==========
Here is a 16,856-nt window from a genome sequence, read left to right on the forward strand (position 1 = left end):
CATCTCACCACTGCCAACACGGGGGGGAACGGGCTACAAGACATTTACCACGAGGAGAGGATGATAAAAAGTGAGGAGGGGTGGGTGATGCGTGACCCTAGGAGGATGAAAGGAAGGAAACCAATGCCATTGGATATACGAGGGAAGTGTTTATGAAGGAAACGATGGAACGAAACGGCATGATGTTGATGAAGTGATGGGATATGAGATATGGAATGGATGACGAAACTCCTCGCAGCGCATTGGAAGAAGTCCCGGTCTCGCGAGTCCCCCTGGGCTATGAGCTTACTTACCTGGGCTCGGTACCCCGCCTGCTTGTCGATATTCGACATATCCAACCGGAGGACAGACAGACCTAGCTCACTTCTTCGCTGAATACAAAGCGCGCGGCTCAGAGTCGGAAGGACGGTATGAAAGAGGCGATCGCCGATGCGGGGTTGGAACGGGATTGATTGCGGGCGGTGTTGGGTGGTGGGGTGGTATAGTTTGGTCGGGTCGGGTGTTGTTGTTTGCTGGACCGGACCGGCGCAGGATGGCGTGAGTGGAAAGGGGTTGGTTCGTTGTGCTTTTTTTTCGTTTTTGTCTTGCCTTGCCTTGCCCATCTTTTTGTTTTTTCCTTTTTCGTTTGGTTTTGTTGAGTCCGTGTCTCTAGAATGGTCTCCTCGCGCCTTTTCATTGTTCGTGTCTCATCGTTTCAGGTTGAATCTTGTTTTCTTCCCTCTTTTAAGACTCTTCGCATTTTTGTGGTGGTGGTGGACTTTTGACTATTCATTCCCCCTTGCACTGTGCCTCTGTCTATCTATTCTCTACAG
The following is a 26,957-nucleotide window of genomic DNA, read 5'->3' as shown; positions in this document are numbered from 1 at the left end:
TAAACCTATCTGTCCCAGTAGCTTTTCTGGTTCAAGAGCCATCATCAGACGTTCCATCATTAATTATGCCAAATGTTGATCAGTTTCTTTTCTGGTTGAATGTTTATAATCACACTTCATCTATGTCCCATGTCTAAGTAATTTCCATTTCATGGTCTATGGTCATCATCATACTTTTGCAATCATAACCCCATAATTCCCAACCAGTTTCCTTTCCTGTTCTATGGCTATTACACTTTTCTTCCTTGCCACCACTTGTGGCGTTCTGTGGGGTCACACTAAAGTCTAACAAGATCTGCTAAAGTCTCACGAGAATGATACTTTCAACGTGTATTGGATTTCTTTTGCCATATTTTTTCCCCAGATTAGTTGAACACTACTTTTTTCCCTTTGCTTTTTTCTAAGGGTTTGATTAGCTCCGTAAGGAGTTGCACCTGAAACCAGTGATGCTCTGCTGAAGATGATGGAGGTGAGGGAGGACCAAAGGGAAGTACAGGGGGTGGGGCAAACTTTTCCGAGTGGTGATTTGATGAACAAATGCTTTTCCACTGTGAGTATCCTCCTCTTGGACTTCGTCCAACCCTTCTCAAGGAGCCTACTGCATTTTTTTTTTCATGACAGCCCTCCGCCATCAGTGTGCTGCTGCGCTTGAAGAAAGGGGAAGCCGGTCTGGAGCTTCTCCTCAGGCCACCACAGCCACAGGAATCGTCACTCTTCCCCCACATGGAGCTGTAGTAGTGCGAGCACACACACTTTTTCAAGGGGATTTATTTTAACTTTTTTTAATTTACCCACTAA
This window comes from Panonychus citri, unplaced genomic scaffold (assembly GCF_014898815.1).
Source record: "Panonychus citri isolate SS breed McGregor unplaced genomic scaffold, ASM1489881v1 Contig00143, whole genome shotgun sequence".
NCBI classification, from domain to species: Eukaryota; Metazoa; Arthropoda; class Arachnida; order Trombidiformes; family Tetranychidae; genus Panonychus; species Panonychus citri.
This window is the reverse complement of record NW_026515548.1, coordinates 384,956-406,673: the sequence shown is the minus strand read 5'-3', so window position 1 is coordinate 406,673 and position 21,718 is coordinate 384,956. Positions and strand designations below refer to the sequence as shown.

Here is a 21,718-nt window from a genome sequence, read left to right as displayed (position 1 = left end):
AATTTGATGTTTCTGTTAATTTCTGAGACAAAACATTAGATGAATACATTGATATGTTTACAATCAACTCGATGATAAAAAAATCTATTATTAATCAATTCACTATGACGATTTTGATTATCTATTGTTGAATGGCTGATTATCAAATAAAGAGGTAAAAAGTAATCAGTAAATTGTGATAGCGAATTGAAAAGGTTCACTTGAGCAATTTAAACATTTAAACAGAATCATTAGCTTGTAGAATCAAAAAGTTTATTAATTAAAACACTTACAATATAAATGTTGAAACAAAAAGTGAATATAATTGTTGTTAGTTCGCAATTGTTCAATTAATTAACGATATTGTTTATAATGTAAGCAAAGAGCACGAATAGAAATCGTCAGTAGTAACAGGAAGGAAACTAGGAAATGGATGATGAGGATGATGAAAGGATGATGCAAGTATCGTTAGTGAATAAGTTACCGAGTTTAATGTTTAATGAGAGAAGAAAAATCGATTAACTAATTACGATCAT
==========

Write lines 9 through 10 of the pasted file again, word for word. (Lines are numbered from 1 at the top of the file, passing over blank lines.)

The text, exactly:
Here is a 21,718-nt window from a genome sequence, read left to right as displayed (position 1 = left end):
AATTTGATGTTTCTGTTAATTTCTGAGACAAAACATTAGATGAATACATTGATATGTTTACAATCAACTCGATGATAAAAAAATCTATTATTAATCAATTCACTATGACGATTTTGATTATCTATTGTTGAATGGCTGATTATCAAATAAAGAGGTAAAAAGTAATCAGTAAATTGTGATAGCGAATTGAAAAGGTTCACTTGAGCAATTTAAACATTTAAACAGAATCATTAGCTTGTAGAATCAAAAAGTTTATTAATTAAAACACTTACAATATAAATGTTGAAACAAAAAGTGAATATAATTGTTGTTAGTTCGCAATTGTTCAATTAATTAACGATATTGTTTATAATGTAAGCAAAGAGCACGAATAGAAATCGTCAGTAGTAACAGGAAGGAAACTAGGAAATGGATGATGAGGATGATGAAAGGATGATGCAAGTATCGTTAGTGAATAAGTTACCGAGTTTAATGTTTAATGAGAGAAGAAAAATCGATTAACTAATTACGATCAT